After using LambdaMOO for quite some time, I have found that’s its equivalent seems to be today’s chat room. People sign on to LambdaMOO, see who is online (by typing @who), and go into actual created rooms or areas (like the Marine Rabbit Colony or the living room) to chat with people.
Another similarity between LambdaMOO and modern day chat rooms. Both have a base of users that come fairly often to the chat room, known as regulars. While there are regular users, some people jump on to chat rooms infrequently, just to check it out. I think I fall into this category of people. But there are many users who frequent LambdaMOO and have built a community, sharing stories, daily information, and even recipes.
There are differences, however. Today’s chat rooms can sometimes have categories, like fan group chat rooms, or chat rooms for certain ages, as we have seen in previous presentations. Chat rooms also don’t require you to type in code. When I want to express an emotion I can’t click on a smile face, I have to type in “:smiles”, which will say tell others “jennynw smiles.”
While LambdaMOO has its differences from today’s chat rooms, they each have similar qualities that offer users to talk to, connect with, and share with one another.
The Wikipedia entry for LambdaMOO had a lot of information about the site outside of actually using the site, so I found it sort of hard at first to incorporate any information into the set categories they had. I was going to try and create a new category called “Commands” and list the different types of commands used on the MOO, but then Wiki editing uses some code that I didn’t want to mess up.
I changed/added to things to the entry, however. The first change I made is highlighted below. The original sentence said after jumping off the world that it would disable your account for “an amount of time.” Having actually almost jumped off the world, I knew this amount of time was three months, so I made the changes.
Another addition I made is also below. The Wiki entry talked about the original geography of the MOO, but not any current geography, so I added in a sentence with this information and an “@ command” that allowed me to show some knowledge of how to use commands in the MOO, too.
I think it was actually sort of cool to be able to change the Wiki page. It’s something that so many people look at, and if even one of my changes stays I think that would be really cool.
At the start of my Practicum project I was very frustrated and skeptical about how I was ever going to figure out the command line interface of LambdaMOO and how I was going to navigate through it. Now, I have found that I am starting to actually belong in this world– I think I’ve made a friend. This friend’s name is “Donar” and he (I am pretty sure it’s a he) has gone out of his way to talk to me for several log-ins now. At first I had to seek people out and start conversations with them, disclosing a lot about myself while not always getting a lot in return. I think one of the first conversations I had with Donar consisted of me telling him that I believed in ghosts and that I wasn’t quite sure about aliens. He was not very talkative, but when I found a subject that really got him excited (engineering…) he wouldn’t stop talking. Now he always talks to me when I’m online and asks me about ghosts and all of that jazz. Regardless of how good or bad I have done in trying to understand the world of LambdaMOO, I think I have been successful- I even made a new friend.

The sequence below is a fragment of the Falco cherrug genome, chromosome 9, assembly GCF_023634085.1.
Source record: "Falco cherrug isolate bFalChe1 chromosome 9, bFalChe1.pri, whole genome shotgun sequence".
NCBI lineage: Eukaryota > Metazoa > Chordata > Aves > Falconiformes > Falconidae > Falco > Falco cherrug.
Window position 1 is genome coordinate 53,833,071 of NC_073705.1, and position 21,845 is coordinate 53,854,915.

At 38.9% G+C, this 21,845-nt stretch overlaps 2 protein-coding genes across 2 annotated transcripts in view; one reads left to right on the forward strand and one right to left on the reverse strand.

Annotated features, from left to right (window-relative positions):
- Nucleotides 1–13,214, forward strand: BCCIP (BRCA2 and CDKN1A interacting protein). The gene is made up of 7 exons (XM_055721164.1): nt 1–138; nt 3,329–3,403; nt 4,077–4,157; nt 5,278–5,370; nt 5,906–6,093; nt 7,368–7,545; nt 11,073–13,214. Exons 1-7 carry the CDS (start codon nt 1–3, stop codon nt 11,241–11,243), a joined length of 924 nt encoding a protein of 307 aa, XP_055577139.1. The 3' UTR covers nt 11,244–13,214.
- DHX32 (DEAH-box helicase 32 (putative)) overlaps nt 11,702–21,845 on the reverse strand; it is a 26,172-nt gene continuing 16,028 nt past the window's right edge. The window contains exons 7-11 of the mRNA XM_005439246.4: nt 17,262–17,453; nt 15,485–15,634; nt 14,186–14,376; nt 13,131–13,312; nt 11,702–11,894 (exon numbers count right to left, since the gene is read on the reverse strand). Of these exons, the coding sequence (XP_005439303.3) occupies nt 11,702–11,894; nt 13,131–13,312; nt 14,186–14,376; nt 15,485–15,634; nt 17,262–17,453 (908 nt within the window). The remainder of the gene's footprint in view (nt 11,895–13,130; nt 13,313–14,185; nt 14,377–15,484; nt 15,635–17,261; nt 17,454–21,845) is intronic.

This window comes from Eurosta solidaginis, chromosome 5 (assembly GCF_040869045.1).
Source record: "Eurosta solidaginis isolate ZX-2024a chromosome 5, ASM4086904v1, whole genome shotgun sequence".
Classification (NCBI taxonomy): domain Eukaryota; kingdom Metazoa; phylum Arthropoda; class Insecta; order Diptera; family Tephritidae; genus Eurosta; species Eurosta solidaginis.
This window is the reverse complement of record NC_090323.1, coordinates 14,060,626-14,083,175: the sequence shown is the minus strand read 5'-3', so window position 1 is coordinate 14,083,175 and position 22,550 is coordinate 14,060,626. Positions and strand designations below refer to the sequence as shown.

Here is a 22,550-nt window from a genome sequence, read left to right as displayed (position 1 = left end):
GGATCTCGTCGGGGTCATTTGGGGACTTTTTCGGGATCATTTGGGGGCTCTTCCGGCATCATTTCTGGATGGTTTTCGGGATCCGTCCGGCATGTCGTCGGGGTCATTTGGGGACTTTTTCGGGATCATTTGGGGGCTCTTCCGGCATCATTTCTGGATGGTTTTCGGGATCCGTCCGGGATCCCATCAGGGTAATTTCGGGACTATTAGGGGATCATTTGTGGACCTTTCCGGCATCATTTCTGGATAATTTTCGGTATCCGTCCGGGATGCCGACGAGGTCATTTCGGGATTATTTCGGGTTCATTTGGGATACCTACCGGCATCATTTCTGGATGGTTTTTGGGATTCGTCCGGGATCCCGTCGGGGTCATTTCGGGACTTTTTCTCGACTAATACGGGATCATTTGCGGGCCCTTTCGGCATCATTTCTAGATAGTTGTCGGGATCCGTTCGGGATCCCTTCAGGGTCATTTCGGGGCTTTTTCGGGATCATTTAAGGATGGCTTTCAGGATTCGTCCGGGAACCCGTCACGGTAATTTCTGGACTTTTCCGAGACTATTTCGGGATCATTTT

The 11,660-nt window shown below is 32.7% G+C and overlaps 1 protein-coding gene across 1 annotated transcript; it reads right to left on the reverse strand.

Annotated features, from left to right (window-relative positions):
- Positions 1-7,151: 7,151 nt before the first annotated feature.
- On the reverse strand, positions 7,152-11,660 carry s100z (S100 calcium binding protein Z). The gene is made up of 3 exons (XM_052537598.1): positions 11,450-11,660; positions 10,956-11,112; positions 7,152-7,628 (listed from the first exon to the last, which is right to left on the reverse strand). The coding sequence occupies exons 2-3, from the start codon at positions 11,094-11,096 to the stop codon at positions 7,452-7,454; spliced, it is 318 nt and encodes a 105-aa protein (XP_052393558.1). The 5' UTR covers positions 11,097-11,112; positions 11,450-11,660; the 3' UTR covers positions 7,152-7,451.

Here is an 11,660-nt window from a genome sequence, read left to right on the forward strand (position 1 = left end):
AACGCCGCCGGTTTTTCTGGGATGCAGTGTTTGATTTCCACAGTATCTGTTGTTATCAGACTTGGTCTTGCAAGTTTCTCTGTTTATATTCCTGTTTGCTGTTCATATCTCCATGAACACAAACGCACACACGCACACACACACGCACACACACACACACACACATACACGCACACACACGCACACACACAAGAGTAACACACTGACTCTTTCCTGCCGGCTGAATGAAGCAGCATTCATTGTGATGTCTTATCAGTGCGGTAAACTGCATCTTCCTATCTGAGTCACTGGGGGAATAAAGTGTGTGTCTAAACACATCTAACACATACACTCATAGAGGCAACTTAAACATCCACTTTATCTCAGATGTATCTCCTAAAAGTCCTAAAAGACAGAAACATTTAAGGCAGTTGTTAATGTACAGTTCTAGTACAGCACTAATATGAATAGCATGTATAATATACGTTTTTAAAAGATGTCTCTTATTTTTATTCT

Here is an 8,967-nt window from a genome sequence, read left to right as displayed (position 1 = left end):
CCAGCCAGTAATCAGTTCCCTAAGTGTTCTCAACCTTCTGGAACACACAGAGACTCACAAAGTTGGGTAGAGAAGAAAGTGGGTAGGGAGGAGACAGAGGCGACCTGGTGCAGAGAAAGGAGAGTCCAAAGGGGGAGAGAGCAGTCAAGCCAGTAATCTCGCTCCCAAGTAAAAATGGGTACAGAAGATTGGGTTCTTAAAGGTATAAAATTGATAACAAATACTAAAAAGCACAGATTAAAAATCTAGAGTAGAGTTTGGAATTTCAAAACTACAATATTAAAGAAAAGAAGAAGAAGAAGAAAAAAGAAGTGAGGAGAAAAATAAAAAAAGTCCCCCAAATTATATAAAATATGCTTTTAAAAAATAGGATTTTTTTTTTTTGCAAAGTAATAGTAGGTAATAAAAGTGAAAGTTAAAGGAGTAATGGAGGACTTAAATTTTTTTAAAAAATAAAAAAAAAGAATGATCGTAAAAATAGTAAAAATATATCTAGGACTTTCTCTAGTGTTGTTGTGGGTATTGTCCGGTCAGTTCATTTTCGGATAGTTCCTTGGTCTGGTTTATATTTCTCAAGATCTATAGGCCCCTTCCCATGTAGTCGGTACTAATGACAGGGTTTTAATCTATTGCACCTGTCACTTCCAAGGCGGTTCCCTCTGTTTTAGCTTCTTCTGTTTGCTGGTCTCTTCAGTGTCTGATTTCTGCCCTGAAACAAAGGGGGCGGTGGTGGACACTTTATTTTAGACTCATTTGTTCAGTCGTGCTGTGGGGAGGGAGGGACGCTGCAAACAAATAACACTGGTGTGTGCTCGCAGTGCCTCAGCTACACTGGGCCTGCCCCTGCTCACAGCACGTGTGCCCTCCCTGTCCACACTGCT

Has anyone else made friends/connections/network ties? Does your project allow you to? If you have made friends, how do you feel a virtual friend is different from real life?
If you read my last post, you’re probably aware that I was less than thrilled to be using LambdaMOO, the first text-based MUD (multi-user domain), as it was very hard to figure out the downloading process. I don’t like quitting, though, so I decided to give a second chance to LambdaMOO. After a little bit of web surfing, I found that I was supposed to download an application called TelNet. This is actually a separate part of the internet than the world wide web, which is still crazy to me, because I feel like I am only familiar with the web as the internet.
Once I downloaded TelNet, I was able to sign on to LambdaMOO as a guest, and I had to sign up for a character, which I would be able to receive in a day or two. This seemed so weird to me, because when I think of the internet, I think of things happening at the click of a bottom, or the stroke of a key. It takes about 30 seconds to get a Facebook profile, or a few minutes to get an e-mail account, but a whole day (maybe even longer) to get a character seemed very different to me.
As I explored the world as a guest, I found that I was limited to only a certain map (see image). At one point I tried to go off the edge of the map and found the text telling me I was only a guest and it didn’t matter that I wanted to go off the map, I wasn’t allowed (when I tried to go off the map as an actual character I found that I could lose my LambdaMOO privileges for three months, and tiptoed my way back to Lambda Street). The reason I bring the guest rules up is that this text-based world does have rules, and if you are a member, it seems as though you are more committed to the world. Guests may be people from other MUDs that have just chosen to browse this world.
It is all still somewhat a blur to me, but now I have gotten a character, started talking with people, and learned more commands in navigating this domain. And I can’t wait to share this all with you in my next post!